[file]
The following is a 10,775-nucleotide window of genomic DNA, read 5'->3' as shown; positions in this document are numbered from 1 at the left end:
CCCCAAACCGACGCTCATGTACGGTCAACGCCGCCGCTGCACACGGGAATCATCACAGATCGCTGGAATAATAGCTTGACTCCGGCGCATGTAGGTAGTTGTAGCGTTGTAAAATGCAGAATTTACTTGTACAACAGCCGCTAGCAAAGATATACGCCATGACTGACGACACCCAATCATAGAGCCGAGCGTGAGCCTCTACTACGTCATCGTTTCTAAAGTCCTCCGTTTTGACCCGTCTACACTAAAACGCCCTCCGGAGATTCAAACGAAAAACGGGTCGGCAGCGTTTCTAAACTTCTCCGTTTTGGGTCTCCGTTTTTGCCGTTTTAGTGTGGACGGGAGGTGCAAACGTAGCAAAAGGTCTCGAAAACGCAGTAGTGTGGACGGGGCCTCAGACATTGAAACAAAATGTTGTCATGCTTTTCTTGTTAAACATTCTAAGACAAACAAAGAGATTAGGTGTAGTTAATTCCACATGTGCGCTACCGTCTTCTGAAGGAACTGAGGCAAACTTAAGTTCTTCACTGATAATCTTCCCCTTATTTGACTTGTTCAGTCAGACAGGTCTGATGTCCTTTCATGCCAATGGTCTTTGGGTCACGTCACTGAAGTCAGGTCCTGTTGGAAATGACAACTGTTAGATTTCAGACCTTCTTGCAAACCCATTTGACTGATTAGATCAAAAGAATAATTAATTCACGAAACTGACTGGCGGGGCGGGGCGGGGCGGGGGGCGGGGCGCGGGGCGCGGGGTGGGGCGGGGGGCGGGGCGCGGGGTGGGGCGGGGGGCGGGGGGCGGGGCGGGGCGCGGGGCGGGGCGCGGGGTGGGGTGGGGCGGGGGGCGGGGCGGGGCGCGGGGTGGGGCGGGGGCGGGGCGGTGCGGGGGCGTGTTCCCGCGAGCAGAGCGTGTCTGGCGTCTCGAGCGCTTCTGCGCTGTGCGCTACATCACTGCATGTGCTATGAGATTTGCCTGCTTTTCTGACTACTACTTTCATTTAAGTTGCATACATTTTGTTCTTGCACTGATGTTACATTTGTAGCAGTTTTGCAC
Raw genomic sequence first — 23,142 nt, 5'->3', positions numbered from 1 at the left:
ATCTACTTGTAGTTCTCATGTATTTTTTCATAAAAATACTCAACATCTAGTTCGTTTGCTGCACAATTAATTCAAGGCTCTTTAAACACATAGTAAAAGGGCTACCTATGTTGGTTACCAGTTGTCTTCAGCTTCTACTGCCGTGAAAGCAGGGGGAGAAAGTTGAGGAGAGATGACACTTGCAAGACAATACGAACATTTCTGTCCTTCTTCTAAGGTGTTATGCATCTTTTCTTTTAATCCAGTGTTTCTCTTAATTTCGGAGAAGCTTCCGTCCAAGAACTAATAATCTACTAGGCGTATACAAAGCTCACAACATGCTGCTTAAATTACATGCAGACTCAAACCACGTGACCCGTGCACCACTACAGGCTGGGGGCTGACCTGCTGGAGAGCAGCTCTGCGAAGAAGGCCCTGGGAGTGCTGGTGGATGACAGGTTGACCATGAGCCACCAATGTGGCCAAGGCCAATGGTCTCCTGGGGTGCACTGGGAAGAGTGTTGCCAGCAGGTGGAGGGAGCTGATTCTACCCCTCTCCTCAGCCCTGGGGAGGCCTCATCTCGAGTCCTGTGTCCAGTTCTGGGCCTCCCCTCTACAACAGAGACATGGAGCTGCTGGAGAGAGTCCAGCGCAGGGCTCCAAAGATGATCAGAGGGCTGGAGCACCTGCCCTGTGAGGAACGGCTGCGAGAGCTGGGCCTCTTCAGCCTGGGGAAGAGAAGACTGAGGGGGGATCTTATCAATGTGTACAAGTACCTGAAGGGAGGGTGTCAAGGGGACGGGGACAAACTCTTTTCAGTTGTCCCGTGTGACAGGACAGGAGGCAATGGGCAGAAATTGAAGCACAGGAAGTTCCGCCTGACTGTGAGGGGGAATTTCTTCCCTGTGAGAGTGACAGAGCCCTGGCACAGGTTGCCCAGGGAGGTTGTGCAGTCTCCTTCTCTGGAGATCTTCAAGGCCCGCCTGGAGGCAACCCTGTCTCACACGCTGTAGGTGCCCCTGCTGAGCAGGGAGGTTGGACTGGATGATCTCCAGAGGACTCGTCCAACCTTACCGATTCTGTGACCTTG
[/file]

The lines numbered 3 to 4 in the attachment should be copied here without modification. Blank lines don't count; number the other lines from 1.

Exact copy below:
Raw genomic sequence first — 23,142 nt, 5'->3', positions numbered from 1 at the left:
ATCTACTTGTAGTTCTCATGTATTTTTTCATAAAAATACTCAACATCTAGTTCGTTTGCTGCACAATTAATTCAAGGCTCTTTAAACACATAGTAAAAGGGCTACCTATGTTGGTTACCAGTTGTCTTCAGCTTCTACTGCCGTGAAAGCAGGGGGAGAAAGTTGAGGAGAGATGACACTTGCAAGACAATACGAACATTTCTGTCCTTCTTCTAAGGTGTTATGCATCTTTTCTTTTAATCCAGTGTTTCTCTTAATTTCGGAGAAGCTTCCGTCCAAGAACTAATAATCTACTAGGCGTATACAAAGCTCACAACATGCTGCTTAAATTACATGCAGACTCAAACCACGTGACCCGTGCACCACTACAGGCTGGGGGCTGACCTGCTGGAGAGCAGCTCTGCGAAGAAGGCCCTGGGAGTGCTGGTGGATGACAGGTTGACCATGAGCCACCAATGTGGCCAAGGCCAATGGTCTCCTGGGGTGCACTGGGAAGAGTGTTGCCAGCAGGTGGAGGGAGCTGATTCTACCCCTCTCCTCAGCCCTGGGGAGGCCTCATCTCGAGTCCTGTGTCCAGTTCTGGGCCTCCCCTCTACAACAGAGACATGGAGCTGCTGGAGAGAGTCCAGCGCAGGGCTCCAAAGATGATCAGAGGGCTGGAGCACCTGCCCTGTGAGGAACGGCTGCGAGAGCTGGGCCTCTTCAGCCTGGGGAAGAGAAGACTGAGGGGGGATCTTATCAATGTGTACAAGTACCTGAAGGGAGGGTGTCAAGGGGACGGGGACAAACTCTTTTCAGTTGTCCCGTGTGACAGGACAGGAGGCAATGGGCAGAAATTGAAGCACAGGAAGTTCCGCCTGACTGTGAGGGGGAATTTCTTCCCTGTGAGAGTGACAGAGCCCTGGCACAGGTTGCCCAGGGAGGTTGTGCAGTCTCCTTCTCTGGAGATCTTCAAGGCCCGCCTGGAGGCAACCCTGTCTCACACGCTGTAGGTGCCCCTGCTGAGCAGGGAGGTTGGACTGGATGATCTCCAGAGGACTCGTCCAACCTTACCGATTCTGTGACCTTG